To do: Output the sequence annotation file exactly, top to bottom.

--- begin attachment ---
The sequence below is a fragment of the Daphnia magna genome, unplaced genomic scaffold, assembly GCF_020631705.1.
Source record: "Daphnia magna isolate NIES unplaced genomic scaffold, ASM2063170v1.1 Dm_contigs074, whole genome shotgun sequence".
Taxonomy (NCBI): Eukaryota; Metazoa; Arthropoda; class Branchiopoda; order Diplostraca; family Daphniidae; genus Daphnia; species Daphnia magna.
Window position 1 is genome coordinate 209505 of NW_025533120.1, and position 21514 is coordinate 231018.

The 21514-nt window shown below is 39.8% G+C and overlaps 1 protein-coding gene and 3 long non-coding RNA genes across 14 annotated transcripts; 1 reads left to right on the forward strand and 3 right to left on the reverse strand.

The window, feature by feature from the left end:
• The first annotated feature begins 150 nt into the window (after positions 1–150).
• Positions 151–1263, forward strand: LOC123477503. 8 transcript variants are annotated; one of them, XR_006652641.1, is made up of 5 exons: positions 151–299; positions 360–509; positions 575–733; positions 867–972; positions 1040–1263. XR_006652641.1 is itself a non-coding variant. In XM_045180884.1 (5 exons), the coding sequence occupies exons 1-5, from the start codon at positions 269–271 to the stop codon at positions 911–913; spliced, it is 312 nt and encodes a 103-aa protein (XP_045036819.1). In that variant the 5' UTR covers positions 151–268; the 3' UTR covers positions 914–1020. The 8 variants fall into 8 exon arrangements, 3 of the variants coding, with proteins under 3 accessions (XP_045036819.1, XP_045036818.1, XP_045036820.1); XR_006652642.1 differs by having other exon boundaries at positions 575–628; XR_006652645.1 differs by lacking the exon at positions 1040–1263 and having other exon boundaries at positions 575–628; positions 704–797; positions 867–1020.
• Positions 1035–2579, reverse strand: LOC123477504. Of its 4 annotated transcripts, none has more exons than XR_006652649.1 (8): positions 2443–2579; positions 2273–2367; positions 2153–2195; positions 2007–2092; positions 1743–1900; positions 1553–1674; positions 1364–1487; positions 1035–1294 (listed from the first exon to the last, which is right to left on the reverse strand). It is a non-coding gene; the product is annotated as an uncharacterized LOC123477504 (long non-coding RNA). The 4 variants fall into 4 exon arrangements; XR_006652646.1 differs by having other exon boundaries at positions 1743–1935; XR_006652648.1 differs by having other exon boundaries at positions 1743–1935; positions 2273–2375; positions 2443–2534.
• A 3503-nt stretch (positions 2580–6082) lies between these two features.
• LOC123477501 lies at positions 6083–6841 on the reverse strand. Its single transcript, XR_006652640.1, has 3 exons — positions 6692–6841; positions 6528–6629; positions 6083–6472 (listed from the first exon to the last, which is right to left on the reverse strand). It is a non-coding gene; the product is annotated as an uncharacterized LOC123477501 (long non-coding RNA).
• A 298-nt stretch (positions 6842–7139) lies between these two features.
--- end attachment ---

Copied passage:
The sequence below is a fragment of the Daphnia magna genome, unplaced genomic scaffold, assembly GCF_020631705.1.
Source record: "Daphnia magna isolate NIES unplaced genomic scaffold, ASM2063170v1.1 Dm_contigs074, whole genome shotgun sequence".
Taxonomy (NCBI): Eukaryota; Metazoa; Arthropoda; class Branchiopoda; order Diplostraca; family Daphniidae; genus Daphnia; species Daphnia magna.
Window position 1 is genome coordinate 209505 of NW_025533120.1, and position 21514 is coordinate 231018.

The 21514-nt window shown below is 39.8% G+C and overlaps 1 protein-coding gene and 3 long non-coding RNA genes across 14 annotated transcripts; 1 reads left to right on the forward strand and 3 right to left on the reverse strand.

The window, feature by feature from the left end:
• The first annotated feature begins 150 nt into the window (after positions 1–150).
• Positions 151–1263, forward strand: LOC123477503. 8 transcript variants are annotated; one of them, XR_006652641.1, is made up of 5 exons: positions 151–299; positions 360–509; positions 575–733; positions 867–972; positions 1040–1263. XR_006652641.1 is itself a non-coding variant. In XM_045180884.1 (5 exons), the coding sequence occupies exons 1-5, from the start codon at positions 269–271 to the stop codon at positions 911–913; spliced, it is 312 nt and encodes a 103-aa protein (XP_045036819.1). In that variant the 5' UTR covers positions 151–268; the 3' UTR covers positions 914–1020. The 8 variants fall into 8 exon arrangements, 3 of the variants coding, with proteins under 3 accessions (XP_045036819.1, XP_045036818.1, XP_045036820.1); XR_006652642.1 differs by having other exon boundaries at positions 575–628; XR_006652645.1 differs by lacking the exon at positions 1040–1263 and having other exon boundaries at positions 575–628; positions 704–797; positions 867–1020.
• Positions 1035–2579, reverse strand: LOC123477504. Of its 4 annotated transcripts, none has more exons than XR_006652649.1 (8): positions 2443–2579; positions 2273–2367; positions 2153–2195; positions 2007–2092; positions 1743–1900; positions 1553–1674; positions 1364–1487; positions 1035–1294 (listed from the first exon to the last, which is right to left on the reverse strand). It is a non-coding gene; the product is annotated as an uncharacterized LOC123477504 (long non-coding RNA). The 4 variants fall into 4 exon arrangements; XR_006652646.1 differs by having other exon boundaries at positions 1743–1935; XR_006652648.1 differs by having other exon boundaries at positions 1743–1935; positions 2273–2375; positions 2443–2534.
• A 3503-nt stretch (positions 2580–6082) lies between these two features.
• LOC123477501 lies at positions 6083–6841 on the reverse strand. Its single transcript, XR_006652640.1, has 3 exons — positions 6692–6841; positions 6528–6629; positions 6083–6472 (listed from the first exon to the last, which is right to left on the reverse strand). It is a non-coding gene; the product is annotated as an uncharacterized LOC123477501 (long non-coding RNA).
• A 298-nt stretch (positions 6842–7139) lies between these two features.